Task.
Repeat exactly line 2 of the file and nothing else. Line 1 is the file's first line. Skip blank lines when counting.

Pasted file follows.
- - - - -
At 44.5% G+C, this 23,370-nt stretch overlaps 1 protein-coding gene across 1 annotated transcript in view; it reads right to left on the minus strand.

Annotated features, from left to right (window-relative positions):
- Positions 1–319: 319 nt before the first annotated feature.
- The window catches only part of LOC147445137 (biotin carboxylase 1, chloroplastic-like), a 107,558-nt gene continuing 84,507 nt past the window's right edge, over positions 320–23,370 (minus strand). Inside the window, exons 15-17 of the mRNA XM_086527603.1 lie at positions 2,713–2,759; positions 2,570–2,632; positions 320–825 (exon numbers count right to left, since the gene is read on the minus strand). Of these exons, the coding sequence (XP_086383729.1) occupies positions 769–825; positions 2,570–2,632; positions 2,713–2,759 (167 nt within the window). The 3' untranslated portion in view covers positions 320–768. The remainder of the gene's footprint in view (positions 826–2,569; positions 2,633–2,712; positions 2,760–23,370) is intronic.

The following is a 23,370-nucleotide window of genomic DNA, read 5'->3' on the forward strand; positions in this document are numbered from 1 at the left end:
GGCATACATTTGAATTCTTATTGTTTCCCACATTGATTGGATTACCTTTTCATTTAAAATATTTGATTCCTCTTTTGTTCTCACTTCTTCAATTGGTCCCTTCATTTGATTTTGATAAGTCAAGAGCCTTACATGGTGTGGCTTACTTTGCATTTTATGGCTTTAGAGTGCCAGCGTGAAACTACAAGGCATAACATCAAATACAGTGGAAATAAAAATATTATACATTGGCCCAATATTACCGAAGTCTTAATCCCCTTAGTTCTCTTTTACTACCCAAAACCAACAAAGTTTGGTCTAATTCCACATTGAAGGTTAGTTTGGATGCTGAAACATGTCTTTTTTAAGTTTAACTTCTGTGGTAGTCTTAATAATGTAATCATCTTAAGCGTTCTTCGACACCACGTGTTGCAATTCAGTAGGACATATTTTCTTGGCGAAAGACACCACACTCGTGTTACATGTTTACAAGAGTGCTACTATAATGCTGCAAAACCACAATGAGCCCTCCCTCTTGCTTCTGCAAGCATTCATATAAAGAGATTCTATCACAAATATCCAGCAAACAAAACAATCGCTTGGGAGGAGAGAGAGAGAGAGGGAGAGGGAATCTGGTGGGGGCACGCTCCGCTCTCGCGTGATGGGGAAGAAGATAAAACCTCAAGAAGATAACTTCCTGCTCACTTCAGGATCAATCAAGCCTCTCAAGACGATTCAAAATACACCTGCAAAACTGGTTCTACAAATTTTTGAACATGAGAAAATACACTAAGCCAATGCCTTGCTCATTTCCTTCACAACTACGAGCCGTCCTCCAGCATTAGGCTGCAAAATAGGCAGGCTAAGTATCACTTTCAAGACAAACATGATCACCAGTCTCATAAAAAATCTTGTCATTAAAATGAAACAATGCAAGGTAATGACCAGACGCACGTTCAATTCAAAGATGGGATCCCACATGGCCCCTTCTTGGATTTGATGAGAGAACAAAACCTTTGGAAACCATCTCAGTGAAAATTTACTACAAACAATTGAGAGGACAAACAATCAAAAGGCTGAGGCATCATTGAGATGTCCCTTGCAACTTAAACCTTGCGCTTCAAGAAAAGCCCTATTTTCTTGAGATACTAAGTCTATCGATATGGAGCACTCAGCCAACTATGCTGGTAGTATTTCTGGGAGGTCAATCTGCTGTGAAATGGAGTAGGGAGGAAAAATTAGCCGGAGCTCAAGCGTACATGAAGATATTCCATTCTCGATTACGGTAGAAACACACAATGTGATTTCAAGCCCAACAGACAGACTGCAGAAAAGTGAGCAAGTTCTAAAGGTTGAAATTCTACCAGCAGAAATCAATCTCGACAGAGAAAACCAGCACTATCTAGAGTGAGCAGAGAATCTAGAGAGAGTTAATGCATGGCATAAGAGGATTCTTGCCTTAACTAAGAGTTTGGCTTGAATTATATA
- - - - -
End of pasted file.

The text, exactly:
Annotated features, from left to right (window-relative positions):